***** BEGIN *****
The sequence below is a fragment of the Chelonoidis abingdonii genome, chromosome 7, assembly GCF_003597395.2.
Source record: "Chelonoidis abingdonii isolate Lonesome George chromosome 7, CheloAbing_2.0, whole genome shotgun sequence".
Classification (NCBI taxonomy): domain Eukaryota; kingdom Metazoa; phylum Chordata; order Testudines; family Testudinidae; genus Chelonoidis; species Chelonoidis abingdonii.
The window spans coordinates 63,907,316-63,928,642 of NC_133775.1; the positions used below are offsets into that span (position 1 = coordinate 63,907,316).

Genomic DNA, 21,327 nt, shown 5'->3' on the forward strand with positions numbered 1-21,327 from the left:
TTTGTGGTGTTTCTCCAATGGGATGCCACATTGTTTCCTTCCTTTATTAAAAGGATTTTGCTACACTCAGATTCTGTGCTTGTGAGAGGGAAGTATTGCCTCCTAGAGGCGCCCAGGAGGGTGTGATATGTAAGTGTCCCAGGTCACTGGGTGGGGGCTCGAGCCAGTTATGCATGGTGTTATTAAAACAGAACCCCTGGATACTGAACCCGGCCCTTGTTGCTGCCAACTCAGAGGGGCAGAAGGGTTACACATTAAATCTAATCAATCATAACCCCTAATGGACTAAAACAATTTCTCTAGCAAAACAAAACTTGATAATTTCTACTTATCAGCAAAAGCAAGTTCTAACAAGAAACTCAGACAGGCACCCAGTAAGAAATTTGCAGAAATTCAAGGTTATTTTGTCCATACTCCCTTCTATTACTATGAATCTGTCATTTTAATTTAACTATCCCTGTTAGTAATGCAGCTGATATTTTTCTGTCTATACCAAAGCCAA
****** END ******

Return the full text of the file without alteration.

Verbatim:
The sequence below is a fragment of the Chelonoidis abingdonii genome, chromosome 7, assembly GCF_003597395.2.
Source record: "Chelonoidis abingdonii isolate Lonesome George chromosome 7, CheloAbing_2.0, whole genome shotgun sequence".
Classification (NCBI taxonomy): domain Eukaryota; kingdom Metazoa; phylum Chordata; order Testudines; family Testudinidae; genus Chelonoidis; species Chelonoidis abingdonii.
The window spans coordinates 63,907,316-63,928,642 of NC_133775.1; the positions used below are offsets into that span (position 1 = coordinate 63,907,316).

Genomic DNA, 21,327 nt, shown 5'->3' on the forward strand with positions numbered 1-21,327 from the left:
TTTGTGGTGTTTCTCCAATGGGATGCCACATTGTTTCCTTCCTTTATTAAAAGGATTTTGCTACACTCAGATTCTGTGCTTGTGAGAGGGAAGTATTGCCTCCTAGAGGCGCCCAGGAGGGTGTGATATGTAAGTGTCCCAGGTCACTGGGTGGGGGCTCGAGCCAGTTATGCATGGTGTTATTAAAACAGAACCCCTGGATACTGAACCCGGCCCTTGTTGCTGCCAACTCAGAGGGGCAGAAGGGTTACACATTAAATCTAATCAATCATAACCCCTAATGGACTAAAACAATTTCTCTAGCAAAACAAAACTTGATAATTTCTACTTATCAGCAAAAGCAAGTTCTAACAAGAAACTCAGACAGGCACCCAGTAAGAAATTTGCAGAAATTCAAGGTTATTTTGTCCATACTCCCTTCTATTACTATGAATCTGTCATTTTAATTTAACTATCCCTGTTAGTAATGCAGCTGATATTTTTCTGTCTATACCAAAGCCAA